- Share this article on Facebook
- Share this article on Twitter
- Share this article on Email
- Show additional share options
- Share this article on Print
- Share this article on Comment
- Share this article on Whatsapp
- Share this article on Linkedin
- Share this article on Reddit
- Share this article on Pinit
- Share this article on Tumblr
There are few people in the film industry who are better liked or more respected than the actor-writer-director Ethan Hawke. For this reason, many are surprised to learn that the 43-year-old, who is celebrating his 30th year in the business, and who will receive a career tribute at the New York Film Festival on Tuesday night, has received only one Oscar nomination for acting, 13 years ago for Training Day, despite giving a litany of great performances in memorable films over the years.
Next January, though, that number will almost certainly grow to two thanks to Hawke’s memorable supporting work in this summer’s Boyhood, the year’s most critically acclaimed film and a breakout hit at the box-office, as well. Directed by Hawke’s decades-long friend and collaborator Richard Linklater, the film, which was shot intermittently over 12 years, focuses on the evolution of a young boy (Ellar Coltrane) whose flawed but well-meaning father is brought to life by Hawke in one of the actor’s finest performances to date. Months after its theatrical debut, the film is still playing — and moving audiences to tears — in hundreds of theaters across America.
Simultaneously, Hawke is enjoying massive acclaim for a film that might well bring him an Oscar nomination in January 2015, too: Seymour: An Introduction, a documentary that he directed about Seymour Bernstein, a humble and soft-spoken octogenarian who, decades ago, gave up a career as a professional pianist — partly due to stage fright (which has also afflicted Hawke) and partly due to other reservations — to become a piano teacher, and who recently became a life coach, of sorts, to Hawke. The low-budget, meditative production — the title of which comes from a 1959 J.D. Salinger novella — has been a favorite of critics and audiences alike on the Telluride-Toronto-New York film fest circuit this fall and will be released theatrically next spring.
In short, it’s quite a moment for Hawke, with whom I caught up on Saturday at The Atlantic Grill on New York’s Upper West Side, just blocks from where he and Bernstein had just delighted a New York Film Festival audience with their film and a post-screening Q&A, and where they and friends were gathering for a reception hosted by IFC Films, which is distributing both Boyhood and Seymour (the latter under its Sundance Selects banner).
Hawke, nibbling on some cheese and nuts, told me that he’s having a blast with the two projects. “I don’t take a second of it for granted, especially the look in people’s eyes when you’ve made something that moved them,” he said. “And so to have them both come out in the same year is really fun.” Moreover, both films represent years of hard work and emotional investment of a sort that is unusual even for someone as committed to his craft as him.
“Everybody knows Boyhood is kind of a manifestation of 12 years work,” Hawke noted, “but the truth is it’s a manifestation of 20 years’ work ’cause it’s my relationship with Rick and kind of this ethos that we believe in and have been working towards making. You know, the Before trilogy has its fans, but it never connected with audiences the way that Boyhood has, and that’s been incredibly rewarding. That’s why we do this.”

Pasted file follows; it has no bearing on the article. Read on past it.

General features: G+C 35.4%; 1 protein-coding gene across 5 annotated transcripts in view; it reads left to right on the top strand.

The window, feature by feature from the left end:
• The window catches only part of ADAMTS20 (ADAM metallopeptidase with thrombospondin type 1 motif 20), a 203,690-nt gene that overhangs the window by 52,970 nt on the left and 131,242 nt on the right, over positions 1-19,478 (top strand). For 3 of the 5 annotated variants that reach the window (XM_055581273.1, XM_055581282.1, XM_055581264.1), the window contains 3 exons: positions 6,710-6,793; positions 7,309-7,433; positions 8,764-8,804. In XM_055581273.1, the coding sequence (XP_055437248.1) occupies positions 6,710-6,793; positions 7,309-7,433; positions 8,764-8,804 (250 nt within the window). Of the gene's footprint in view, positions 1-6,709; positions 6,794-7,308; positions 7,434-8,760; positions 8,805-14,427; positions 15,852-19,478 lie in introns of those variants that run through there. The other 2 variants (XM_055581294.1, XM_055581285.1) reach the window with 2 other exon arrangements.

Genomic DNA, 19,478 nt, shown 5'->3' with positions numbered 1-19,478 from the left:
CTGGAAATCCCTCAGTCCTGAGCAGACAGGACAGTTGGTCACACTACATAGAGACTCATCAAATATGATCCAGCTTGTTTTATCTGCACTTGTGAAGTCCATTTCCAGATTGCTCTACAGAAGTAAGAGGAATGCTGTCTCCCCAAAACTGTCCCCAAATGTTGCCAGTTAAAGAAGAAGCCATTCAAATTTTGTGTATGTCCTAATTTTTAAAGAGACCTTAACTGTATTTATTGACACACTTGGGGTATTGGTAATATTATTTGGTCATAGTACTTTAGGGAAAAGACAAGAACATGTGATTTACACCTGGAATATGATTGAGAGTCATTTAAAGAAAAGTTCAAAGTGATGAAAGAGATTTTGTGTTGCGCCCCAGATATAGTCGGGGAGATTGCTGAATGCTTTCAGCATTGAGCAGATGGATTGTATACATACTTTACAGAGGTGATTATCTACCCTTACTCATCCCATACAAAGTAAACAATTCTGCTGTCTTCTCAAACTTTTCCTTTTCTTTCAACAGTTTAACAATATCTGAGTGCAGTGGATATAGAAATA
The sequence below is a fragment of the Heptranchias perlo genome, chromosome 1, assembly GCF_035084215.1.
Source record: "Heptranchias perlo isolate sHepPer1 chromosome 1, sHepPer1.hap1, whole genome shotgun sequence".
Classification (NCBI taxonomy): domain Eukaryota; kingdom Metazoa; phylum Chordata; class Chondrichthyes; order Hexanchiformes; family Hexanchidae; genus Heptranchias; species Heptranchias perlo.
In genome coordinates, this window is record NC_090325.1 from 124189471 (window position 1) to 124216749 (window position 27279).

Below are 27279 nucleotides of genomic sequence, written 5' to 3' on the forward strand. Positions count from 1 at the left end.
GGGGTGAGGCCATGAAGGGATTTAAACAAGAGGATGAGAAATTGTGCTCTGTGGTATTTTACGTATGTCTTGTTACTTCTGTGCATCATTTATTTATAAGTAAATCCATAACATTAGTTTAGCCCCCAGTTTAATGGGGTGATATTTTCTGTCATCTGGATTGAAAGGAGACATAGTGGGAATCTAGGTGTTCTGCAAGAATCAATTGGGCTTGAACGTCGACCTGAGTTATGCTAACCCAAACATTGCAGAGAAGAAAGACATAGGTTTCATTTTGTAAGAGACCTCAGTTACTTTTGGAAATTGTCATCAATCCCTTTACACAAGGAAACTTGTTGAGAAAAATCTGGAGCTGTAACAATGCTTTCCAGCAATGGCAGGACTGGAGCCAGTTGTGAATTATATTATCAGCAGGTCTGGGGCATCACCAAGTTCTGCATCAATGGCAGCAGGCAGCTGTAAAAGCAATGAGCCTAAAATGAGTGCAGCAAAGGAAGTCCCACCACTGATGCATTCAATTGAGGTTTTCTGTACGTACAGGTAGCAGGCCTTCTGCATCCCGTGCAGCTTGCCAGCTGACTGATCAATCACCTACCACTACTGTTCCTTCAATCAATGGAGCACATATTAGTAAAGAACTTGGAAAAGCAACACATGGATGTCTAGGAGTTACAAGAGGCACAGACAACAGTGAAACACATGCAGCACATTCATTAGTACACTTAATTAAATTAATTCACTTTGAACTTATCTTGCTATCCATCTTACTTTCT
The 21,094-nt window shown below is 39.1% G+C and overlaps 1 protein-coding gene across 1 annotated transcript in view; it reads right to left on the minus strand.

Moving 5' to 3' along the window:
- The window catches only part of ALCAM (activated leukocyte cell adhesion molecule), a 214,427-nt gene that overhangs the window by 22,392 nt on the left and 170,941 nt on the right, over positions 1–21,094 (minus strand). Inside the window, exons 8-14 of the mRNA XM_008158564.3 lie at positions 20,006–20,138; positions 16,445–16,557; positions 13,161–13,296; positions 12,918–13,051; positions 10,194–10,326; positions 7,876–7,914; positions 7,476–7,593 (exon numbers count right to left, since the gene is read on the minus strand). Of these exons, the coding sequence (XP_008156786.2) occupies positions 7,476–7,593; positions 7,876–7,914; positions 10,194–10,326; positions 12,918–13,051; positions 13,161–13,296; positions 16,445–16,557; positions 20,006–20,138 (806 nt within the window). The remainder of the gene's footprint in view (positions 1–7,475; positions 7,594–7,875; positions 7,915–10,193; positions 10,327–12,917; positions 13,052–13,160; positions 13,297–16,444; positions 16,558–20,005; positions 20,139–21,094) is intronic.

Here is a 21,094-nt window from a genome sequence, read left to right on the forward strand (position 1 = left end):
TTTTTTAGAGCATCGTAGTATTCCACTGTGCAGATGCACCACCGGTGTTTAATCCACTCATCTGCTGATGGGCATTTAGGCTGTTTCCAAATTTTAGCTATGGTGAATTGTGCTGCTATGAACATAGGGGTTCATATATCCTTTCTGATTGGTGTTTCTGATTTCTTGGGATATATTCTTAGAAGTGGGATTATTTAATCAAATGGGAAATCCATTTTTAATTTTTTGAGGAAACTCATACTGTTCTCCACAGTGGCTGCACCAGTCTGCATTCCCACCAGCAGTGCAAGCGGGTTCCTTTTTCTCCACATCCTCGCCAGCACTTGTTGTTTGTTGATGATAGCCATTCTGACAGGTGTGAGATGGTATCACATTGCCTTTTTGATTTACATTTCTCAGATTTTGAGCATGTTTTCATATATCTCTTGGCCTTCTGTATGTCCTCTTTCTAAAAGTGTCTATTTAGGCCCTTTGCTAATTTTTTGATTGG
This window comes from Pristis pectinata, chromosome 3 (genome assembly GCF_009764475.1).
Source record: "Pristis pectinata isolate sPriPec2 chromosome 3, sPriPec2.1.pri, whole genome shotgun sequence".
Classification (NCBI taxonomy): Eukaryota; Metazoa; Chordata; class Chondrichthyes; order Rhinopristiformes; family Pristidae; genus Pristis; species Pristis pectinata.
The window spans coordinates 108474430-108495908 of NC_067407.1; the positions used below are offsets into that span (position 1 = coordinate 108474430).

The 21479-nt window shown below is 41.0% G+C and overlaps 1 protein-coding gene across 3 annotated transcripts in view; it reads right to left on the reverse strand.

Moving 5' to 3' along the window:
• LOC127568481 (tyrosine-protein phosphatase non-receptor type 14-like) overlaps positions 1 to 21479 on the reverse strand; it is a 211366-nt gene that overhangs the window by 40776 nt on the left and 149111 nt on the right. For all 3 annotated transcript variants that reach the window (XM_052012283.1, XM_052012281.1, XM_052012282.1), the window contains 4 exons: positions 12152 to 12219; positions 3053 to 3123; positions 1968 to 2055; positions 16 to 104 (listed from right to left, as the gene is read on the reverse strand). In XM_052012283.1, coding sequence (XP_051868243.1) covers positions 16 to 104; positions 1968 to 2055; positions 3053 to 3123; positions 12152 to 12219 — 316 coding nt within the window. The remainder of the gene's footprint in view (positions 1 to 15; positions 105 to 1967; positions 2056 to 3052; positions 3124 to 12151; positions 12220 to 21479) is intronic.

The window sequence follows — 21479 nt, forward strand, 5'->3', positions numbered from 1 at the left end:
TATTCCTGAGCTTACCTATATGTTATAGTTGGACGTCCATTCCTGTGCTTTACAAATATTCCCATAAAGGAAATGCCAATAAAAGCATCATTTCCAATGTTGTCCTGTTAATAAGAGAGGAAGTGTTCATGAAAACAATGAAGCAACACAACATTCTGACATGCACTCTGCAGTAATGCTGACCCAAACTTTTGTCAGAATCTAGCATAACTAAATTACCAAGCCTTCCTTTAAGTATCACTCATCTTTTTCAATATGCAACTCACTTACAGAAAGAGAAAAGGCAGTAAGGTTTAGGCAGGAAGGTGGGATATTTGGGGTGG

Seymour, meanwhile, was at least as personal for him: “Seymour, oddly enough, is something I started when I was really lost. You know, turning 40 for somebody who was a big success at 18 — Dead Poets Society came out when I was 18 — is hard. It’s a weird moment when you’re not the youngest person in the room anymore, and you’re being directed by people who are younger than you and you’re not judged by your promise anymore. And I think that’s part of what was so inspiring to me about meeting Seymour — somebody who kind of was lighting a path for what the second half of your life could look like.”
It’s not lost on Hawke that during the making of Boyhood, on camera and off, he was a teacher, of sorts, to Coltrane, and during the making of Seymour he was a student, of sorts, of Bernstein — and he has reveled in seeing how the films have already begun to change the lives of Coltrane and Bernstein. (Bernstein was profiled in this weekend’s New York Times.) Indeed, as we talked, Bernstein was sitting in a nearby corner booth, flanked by his sisters, as well-wisher upon well-wisher came by to shake his hand or ask for a photograph with him. “Isn’t it amazing?” Hawke said with a smile.
Does Hawke hear the awards buzz around him? Yes, of course. What does he make of it? He put it to me this way: “I’ve always believed that any awards in the arts need to be seen with a wink, a little bit, because it’s not a competitive field, it’s not sports, but it’s very meaningful in the community, and it changed my life. After Training Day, it was much easier for me to get some money together. Do you know how hard it is to get the money to make a movie like Boyhood? Boyhood, in a lot of ways, was greenlit off the energy and excitement around [Linklater’s] School of Rock and Training Day. It’s a little bit like, ‘It’s okay to believe in this person.’ “
As far as the specific prospect of Boyhood and his performance in it attracting nominations — and maybe even wins — he said, “Even if it doesn’t happen, the fact that it’s part of the conversation is already a victory, you know, for a little movie and for a little dream; for years, I tried to tell people what I was working on, and they couldn’t even wrap their head around what we were doing! But, for me, it couldn’t come for a better project.”
Sign up for THR news straight to your inbox every day